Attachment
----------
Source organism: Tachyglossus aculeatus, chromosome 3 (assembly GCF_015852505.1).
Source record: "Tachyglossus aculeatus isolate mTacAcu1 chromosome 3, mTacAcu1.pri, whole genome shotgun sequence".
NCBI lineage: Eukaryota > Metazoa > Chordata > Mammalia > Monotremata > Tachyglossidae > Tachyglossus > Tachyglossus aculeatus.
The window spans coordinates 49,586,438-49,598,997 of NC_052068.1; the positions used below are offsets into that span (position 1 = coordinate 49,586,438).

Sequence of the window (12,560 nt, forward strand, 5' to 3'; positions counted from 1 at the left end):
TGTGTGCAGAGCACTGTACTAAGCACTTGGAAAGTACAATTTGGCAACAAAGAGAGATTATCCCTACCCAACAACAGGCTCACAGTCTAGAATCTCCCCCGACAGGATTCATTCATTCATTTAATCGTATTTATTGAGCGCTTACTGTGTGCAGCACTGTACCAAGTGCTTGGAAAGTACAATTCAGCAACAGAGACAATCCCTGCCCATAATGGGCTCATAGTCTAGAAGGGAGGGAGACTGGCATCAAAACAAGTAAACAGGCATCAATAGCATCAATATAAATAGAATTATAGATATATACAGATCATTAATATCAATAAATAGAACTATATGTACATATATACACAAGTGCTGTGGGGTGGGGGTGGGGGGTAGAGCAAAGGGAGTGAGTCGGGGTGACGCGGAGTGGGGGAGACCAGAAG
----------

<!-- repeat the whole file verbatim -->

Source organism: Tachyglossus aculeatus, chromosome 3 (assembly GCF_015852505.1).
Source record: "Tachyglossus aculeatus isolate mTacAcu1 chromosome 3, mTacAcu1.pri, whole genome shotgun sequence".
NCBI lineage: Eukaryota > Metazoa > Chordata > Mammalia > Monotremata > Tachyglossidae > Tachyglossus > Tachyglossus aculeatus.
The window spans coordinates 49,586,438-49,598,997 of NC_052068.1; the positions used below are offsets into that span (position 1 = coordinate 49,586,438).

Sequence of the window (12,560 nt, forward strand, 5' to 3'; positions counted from 1 at the left end):
TGTGTGCAGAGCACTGTACTAAGCACTTGGAAAGTACAATTTGGCAACAAAGAGAGATTATCCCTACCCAACAACAGGCTCACAGTCTAGAATCTCCCCCGACAGGATTCATTCATTCATTTAATCGTATTTATTGAGCGCTTACTGTGTGCAGCACTGTACCAAGTGCTTGGAAAGTACAATTCAGCAACAGAGACAATCCCTGCCCATAATGGGCTCATAGTCTAGAAGGGAGGGAGACTGGCATCAAAACAAGTAAACAGGCATCAATAGCATCAATATAAATAGAATTATAGATATATACAGATCATTAATATCAATAAATAGAACTATATGTACATATATACACAAGTGCTGTGGGGTGGGGGTGGGGGGTAGAGCAAAGGGAGTGAGTCGGGGTGACGCGGAGTGGGGGAGACCAGAAG